When I was a senior at Servite High School, I remember getting a phone call from my dad who received a bright white envelope which contained a letter from the UCLA admissions office.  While on the phone with me, he opened the letter and emphatically told me the great news, “Yash” in a thick Spanish accent, “You’re going to be a UCLA bruin!” I was so excited that I immediately called all of my friends, all five of them. Then and there, I had this cocky feeling that I had the whole world ahead of me because alas, all of my hard work had finally come to fruition. I had beaten the odds by getting in, but more importantly; this newfound success gave my parents a feeling of self-actualization since their son was able to accomplish what they never had the opportunity to do, go to college.

    Three months after I received the best letter of my life, I was about to face my biggest challenge, the fight for my life. A day after my graduation I became terribly ill. After about an hour of trying to convince my parents that I was ok, they took me to the ER. Upon a few observations, the staff had no idea what was wrong with me, so what did they do next? They shrugged their shoulders and took a gamble by sending me home. Unlucky for them, the very next day I showed up in much worse shape. This time they did the right thing and admitted me into the hospital. They ran countless tests that I soon had numerous needles in both arms. I didn’t know the cause of my illness, but I did know that the doctors immediately gave me two blood transfusions in order to stop the drastic blood loss. To their amazement, my body completely rejected the blood; as a result, they immediately gave my parents some waiver forms and asked for permission to continue some procedures.  Next thing I know, I awoke from what I thought was a nap and saw my doctors huddled around me. They told me that the crisis was averted, but that I had a long road toward recovery. 

     Five weeks after I left the hospital, I received another bright white envelope from the UCLA admissions office. I opened it with much enthusiasm, but only to be heartbroken. UCLA had regretfully informed me that my admission had been revoked due to my subpar academic performance during my last high school semester. At that moment, I began to weep, because everything that I had worked so hard for had vanished before it even began.  I called everyone I knew but nobody responded, so I decided to call UCLA again. I pleaded my case and asked if there was anything I could do to contest this decision. A very nice lady gave me specific instructions and told me that I had less than a 1% chance of success. I took heed to her instructions and wasted no time. First, I called St. Joseph’s Hospital in Orange California and asked them for records.  Second, I went to Santa Ana College and asked for my transcript, which included the two courses I took after my hospitalization. Finally, I pulled out a white sheet of paper and began to write the most important letter of my young career.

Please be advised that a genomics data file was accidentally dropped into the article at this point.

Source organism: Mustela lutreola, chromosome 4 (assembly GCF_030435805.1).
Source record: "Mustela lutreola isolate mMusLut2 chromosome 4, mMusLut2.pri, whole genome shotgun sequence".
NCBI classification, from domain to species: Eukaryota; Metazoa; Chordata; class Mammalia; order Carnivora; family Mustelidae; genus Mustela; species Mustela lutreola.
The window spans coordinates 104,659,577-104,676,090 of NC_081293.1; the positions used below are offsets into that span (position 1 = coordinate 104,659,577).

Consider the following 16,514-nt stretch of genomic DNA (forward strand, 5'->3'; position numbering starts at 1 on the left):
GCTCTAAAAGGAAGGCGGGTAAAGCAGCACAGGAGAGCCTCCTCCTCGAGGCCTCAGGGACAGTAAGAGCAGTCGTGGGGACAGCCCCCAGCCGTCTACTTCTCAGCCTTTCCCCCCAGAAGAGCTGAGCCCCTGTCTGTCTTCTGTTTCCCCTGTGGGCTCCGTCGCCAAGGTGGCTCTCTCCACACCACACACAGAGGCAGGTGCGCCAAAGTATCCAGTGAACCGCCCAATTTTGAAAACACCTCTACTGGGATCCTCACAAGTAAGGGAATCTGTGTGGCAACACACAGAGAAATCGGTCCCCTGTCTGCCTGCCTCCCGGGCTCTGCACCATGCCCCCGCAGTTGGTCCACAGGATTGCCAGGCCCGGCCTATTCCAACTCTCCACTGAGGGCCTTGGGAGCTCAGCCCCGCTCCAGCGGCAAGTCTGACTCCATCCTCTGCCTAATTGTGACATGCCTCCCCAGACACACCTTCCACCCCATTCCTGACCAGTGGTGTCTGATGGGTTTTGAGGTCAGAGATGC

After I poured my heart and soul into that 8-1/2” x 11’’multipurpose sheet of paper, which I purchased from Staples, I waited patiently for what seemed like months for a response. After much prayer and two weeks of waiting, I received another bright white envelope from the UCLA admissions office. This time, I nervously opened the letter and read the following, “Dear Josue Lopez, Once again, congratulations on your admission to UCLA.” At that moment, I was given a second chance, and for this I am eternally humbled and grateful because had I not been given that opportunity I would not be where I am today. So whoever you are, and no matter how challenging your obstacle may be, know that when life places a brick wall in your path, sometimes you climb over it, but other times you just run through it.
 
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    I have had some very unique opportunities to serve in the U.N and the U.S. Federal Government, but getting there wasn't very easy; therefore, I want to share my story in hopes of inspiring other young individuals to consider entrepreneurship or public service during a time of much need.

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